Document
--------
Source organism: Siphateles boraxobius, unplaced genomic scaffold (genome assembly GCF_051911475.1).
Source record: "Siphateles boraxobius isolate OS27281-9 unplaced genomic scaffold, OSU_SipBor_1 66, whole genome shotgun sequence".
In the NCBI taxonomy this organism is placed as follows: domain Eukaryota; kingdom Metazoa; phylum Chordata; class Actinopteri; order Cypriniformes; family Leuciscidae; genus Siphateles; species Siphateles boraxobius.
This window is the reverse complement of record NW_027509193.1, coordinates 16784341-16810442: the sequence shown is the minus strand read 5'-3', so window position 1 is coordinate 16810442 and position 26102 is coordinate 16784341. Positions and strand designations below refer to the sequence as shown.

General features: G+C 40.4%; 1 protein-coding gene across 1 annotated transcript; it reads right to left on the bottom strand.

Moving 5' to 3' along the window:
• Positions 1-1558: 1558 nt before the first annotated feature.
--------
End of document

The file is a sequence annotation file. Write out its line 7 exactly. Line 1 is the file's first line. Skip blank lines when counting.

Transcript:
• Positions 1-1558: 1558 nt before the first annotated feature.